So you see yourself more as a buffet-style intellectual.
– Declan Desmond
We bought our Duncan Phyfe dining set and buffet from an angry man. “This stuff is classic, but my wife wants oak,” he fumed. He was annoyed that we wanted to sit in the chairs before buying, and irritated that we could not fit everything into the truck for one trip. We had to leave the excess pieces outside so we didn’t bother him when we returned. But he gave us a good price, and between that and his mood, we didn’t do an in-depth inspection on each item.
We did notice that the veneer on the buffet (UK: sideboard; Chez D’oh: cyborg) seemed to have some superficial water damage, but the piece was solid otherwise. The veneer was all there, just bleached out and loose. And so it has been ever since.
We intended to fix this quickly, but the YEARS fly when you have 40,000 home projects in the queue. Recently, I further damaged the veneer, so it sprang to the top of the list.
I’ve never repaired veneer, but fortunately, this damage is far enough from the eye that my newbie imprecision won’t be noticeable (or at least not as noticeable as the existing problem).
I emptied the sideboard and flipped it on its back. After cleaning the whole piece thoroughly, I carefully scraped out the old glue from underneath the loose veneer.
I pressed the veneer down to make sure it would go back into place and hadn’t warped beyond use. I spread clear-drying carpenter’s glue underneath the veneer as evenly as possible.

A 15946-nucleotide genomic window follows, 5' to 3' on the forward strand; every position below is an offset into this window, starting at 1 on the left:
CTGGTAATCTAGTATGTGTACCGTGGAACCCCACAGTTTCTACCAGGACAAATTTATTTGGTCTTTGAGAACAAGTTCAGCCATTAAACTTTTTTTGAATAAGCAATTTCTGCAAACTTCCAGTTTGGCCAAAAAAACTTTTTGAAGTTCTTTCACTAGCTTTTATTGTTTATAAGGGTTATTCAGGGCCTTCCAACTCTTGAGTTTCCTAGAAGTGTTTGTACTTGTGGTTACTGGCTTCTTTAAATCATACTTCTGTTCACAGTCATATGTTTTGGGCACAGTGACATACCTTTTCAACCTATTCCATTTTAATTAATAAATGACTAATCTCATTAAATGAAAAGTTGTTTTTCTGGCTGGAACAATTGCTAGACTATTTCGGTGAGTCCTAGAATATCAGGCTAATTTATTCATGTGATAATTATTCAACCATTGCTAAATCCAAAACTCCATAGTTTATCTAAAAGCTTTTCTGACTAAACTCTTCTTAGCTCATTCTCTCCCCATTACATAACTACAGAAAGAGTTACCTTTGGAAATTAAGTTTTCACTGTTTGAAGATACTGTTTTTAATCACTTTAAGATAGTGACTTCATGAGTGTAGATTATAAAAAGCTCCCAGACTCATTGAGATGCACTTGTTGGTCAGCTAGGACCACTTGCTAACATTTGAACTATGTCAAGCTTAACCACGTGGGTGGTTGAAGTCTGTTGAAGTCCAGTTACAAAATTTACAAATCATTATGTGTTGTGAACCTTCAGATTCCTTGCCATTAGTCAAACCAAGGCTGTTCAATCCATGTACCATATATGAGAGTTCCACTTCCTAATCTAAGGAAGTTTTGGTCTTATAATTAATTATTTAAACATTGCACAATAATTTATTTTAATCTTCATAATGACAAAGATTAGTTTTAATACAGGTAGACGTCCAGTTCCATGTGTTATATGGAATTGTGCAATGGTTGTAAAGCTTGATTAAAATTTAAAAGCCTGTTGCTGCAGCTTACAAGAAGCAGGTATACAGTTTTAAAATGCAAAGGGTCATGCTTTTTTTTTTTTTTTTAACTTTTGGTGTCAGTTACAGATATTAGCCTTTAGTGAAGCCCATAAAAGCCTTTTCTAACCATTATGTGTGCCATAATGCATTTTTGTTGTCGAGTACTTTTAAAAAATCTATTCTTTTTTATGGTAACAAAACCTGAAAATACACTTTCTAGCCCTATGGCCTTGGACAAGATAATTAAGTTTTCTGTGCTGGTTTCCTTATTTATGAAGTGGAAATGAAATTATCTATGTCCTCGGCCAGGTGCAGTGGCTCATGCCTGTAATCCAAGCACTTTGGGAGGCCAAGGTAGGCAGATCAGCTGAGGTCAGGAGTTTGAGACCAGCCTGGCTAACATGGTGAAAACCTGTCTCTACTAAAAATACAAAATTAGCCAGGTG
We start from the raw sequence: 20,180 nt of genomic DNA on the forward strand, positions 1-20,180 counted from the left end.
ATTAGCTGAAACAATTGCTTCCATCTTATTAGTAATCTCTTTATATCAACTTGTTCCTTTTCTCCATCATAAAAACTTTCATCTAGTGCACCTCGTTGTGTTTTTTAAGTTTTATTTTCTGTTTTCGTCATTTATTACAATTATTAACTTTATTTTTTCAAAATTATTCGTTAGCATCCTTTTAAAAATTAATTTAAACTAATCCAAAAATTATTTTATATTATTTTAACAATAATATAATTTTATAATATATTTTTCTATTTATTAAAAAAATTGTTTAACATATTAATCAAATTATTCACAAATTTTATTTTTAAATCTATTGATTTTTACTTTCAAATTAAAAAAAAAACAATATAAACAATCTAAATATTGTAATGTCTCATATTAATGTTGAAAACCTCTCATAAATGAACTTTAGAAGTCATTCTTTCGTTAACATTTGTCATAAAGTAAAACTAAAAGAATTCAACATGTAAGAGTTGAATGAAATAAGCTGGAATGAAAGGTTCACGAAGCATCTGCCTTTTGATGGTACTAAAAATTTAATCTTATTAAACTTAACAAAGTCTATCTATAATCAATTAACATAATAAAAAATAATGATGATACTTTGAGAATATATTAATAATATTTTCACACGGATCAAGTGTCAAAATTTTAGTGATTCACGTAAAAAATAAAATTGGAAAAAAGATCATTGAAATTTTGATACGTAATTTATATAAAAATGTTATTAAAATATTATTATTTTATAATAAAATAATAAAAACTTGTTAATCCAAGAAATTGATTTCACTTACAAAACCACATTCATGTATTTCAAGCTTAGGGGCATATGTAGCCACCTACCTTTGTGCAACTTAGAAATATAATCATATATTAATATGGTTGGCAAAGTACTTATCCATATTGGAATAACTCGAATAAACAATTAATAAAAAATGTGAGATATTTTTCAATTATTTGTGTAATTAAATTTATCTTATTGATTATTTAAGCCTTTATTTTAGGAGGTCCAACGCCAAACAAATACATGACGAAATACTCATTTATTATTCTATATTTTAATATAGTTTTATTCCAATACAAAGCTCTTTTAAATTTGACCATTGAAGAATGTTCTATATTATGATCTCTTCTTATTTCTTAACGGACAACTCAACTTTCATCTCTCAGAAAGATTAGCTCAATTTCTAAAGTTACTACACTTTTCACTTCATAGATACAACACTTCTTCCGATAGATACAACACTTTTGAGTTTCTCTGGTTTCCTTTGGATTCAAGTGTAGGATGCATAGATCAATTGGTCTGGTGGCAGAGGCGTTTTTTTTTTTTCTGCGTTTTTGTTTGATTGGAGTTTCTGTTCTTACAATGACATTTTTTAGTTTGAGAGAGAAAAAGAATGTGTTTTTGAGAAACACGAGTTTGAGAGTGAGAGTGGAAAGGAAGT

I pressed the veneer into place, clamping as I went. I also glued in and clamped the broken bits, which were (luckily) shaped distinctively enough to be able to place them definitively. (Here’s info on replacing veneer if you don’t have the detached pieces.) Then I used a WHOLE LOTTA CLAMPS to press evenly around the curved front.
There were still a few voids after gluing. I used wood filler on those areas. I always way-overfill, but you need some overfill to allow sanding back smooth with the wood surface.
And here’s where I screwed something up so you don’t have to! After the wood filler set up, I decided to take the palm sander (with very fine sandpaper) to the whole area. I barely touched one corner and almost ran through the veneer.
So…after that, I used very fine sandpaper by hand very carefully to achieve a smooth(ish) finish on the base.
I’ve had some practice matching stain colors. I used a combination of cherry and ebony gel stain to match the existing finish. It isn’t perfect, but it blends pretty well considering the extent of the damage.
Finally, I rubbed down the whole finish with some Howard Restor-a-Finish in Cherry on super-fine steel wool (UK: wire wool). I love this stuff, but be aware that you can’t use polyurethane stains or finishes over it.
Howard’s is super-easy; apply with the grain using steel wool (to take out minor white spots like those on the door), then wipe off with a clean rag. MADE OUT OF OLD UNDERPANTS. Keep that in mind next time you come for dinner. Then I top-coated with Howard’s Feed ‘n Wax. I put it all back together, and here it is.
I know it’s not perfect, but I’m pleased with the improvement on the bottom left corner, where the veneer was the worst.
I also took a dent out of the top from the wayward mirror — super-easy! Next time.
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